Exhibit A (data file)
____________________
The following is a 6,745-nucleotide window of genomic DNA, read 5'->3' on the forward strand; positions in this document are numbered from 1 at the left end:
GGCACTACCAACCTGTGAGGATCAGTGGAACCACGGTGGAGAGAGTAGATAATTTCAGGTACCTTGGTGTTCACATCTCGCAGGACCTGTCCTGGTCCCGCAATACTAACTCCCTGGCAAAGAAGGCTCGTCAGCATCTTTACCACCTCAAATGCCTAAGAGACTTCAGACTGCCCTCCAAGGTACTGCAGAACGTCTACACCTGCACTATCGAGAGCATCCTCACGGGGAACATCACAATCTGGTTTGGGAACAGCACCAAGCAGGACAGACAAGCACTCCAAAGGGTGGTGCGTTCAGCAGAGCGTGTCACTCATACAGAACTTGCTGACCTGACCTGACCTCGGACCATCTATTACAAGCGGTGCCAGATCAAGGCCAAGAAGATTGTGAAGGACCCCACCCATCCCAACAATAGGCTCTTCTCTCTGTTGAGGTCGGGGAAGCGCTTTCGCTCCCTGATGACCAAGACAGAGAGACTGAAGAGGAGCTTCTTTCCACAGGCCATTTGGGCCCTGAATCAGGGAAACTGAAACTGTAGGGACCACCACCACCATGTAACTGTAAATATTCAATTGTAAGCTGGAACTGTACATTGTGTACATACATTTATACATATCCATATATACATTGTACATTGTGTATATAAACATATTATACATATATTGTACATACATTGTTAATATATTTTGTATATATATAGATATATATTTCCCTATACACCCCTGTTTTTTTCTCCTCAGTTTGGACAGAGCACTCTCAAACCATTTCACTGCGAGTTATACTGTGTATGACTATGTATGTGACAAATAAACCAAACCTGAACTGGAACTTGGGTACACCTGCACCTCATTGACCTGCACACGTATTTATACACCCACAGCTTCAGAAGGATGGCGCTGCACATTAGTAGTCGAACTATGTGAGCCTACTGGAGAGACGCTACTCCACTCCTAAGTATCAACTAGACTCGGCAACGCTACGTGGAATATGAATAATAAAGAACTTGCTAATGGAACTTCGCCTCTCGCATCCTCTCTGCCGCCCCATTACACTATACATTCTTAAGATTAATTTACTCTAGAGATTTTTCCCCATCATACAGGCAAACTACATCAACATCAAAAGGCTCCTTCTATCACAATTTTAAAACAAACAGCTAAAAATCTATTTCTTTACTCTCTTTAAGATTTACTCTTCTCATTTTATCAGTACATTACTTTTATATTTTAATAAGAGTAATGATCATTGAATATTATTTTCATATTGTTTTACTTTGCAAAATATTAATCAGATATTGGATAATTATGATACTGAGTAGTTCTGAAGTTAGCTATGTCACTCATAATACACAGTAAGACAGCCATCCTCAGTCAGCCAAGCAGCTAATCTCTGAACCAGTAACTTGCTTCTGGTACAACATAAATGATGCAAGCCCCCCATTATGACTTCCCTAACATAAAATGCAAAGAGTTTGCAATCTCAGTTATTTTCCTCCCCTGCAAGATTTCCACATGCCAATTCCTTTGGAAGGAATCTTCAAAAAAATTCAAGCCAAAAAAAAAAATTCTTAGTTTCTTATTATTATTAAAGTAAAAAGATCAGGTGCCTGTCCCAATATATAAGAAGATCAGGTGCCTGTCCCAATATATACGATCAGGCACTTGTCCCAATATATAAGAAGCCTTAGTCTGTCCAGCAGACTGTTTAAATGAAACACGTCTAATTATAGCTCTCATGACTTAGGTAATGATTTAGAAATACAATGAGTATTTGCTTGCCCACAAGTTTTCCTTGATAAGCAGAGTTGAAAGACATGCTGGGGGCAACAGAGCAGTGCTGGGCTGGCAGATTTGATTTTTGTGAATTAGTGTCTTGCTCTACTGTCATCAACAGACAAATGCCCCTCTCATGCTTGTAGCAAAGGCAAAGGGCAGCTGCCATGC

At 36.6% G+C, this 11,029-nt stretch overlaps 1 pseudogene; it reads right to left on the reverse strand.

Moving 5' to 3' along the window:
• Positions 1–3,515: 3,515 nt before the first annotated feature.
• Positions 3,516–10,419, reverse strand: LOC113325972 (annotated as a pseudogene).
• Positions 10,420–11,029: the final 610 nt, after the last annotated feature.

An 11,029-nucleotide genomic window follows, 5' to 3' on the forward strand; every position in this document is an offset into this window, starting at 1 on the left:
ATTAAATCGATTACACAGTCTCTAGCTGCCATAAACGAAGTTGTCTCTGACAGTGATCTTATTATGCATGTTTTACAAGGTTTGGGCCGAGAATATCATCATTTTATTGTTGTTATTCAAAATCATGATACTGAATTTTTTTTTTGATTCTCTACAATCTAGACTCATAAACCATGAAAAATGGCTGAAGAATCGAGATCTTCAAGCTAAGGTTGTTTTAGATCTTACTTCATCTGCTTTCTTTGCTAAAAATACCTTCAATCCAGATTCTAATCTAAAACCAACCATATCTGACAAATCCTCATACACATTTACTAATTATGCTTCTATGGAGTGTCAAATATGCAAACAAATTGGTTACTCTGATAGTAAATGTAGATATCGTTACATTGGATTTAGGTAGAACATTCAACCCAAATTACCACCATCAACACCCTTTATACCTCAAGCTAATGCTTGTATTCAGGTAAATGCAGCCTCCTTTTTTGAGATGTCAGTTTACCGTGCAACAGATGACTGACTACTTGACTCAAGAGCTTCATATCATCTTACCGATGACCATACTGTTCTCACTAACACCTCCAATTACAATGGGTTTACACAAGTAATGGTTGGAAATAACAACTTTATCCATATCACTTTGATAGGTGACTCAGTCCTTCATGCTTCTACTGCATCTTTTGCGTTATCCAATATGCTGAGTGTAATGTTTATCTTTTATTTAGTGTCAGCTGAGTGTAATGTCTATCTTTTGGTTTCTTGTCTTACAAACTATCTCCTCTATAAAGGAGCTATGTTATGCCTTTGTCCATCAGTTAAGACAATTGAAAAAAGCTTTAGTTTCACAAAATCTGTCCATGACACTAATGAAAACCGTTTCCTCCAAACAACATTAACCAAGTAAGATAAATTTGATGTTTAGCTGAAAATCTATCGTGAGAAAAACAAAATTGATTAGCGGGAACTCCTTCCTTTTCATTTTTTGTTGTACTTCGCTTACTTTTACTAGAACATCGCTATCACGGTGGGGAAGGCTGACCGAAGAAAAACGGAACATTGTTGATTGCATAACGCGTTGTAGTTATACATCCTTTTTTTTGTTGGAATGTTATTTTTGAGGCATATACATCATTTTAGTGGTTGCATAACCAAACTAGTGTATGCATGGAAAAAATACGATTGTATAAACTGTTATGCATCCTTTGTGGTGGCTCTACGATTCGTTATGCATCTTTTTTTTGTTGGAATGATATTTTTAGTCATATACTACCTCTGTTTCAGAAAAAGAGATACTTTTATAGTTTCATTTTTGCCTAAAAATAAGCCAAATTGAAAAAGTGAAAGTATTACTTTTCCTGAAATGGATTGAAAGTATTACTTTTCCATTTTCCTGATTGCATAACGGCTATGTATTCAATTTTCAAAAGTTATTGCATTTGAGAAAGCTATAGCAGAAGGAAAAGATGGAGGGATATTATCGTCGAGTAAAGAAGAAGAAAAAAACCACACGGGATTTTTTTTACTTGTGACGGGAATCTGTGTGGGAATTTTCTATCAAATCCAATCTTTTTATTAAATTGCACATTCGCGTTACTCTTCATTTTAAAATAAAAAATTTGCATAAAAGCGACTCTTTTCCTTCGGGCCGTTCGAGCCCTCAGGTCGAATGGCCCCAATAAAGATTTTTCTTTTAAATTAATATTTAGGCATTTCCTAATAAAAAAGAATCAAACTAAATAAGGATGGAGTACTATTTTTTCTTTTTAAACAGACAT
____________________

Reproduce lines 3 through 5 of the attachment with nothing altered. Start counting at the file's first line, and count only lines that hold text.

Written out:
At 36.6% G+C, this 11,029-nt stretch overlaps 1 pseudogene; it reads right to left on the reverse strand.

Moving 5' to 3' along the window:
• Positions 1–3,515: 3,515 nt before the first annotated feature.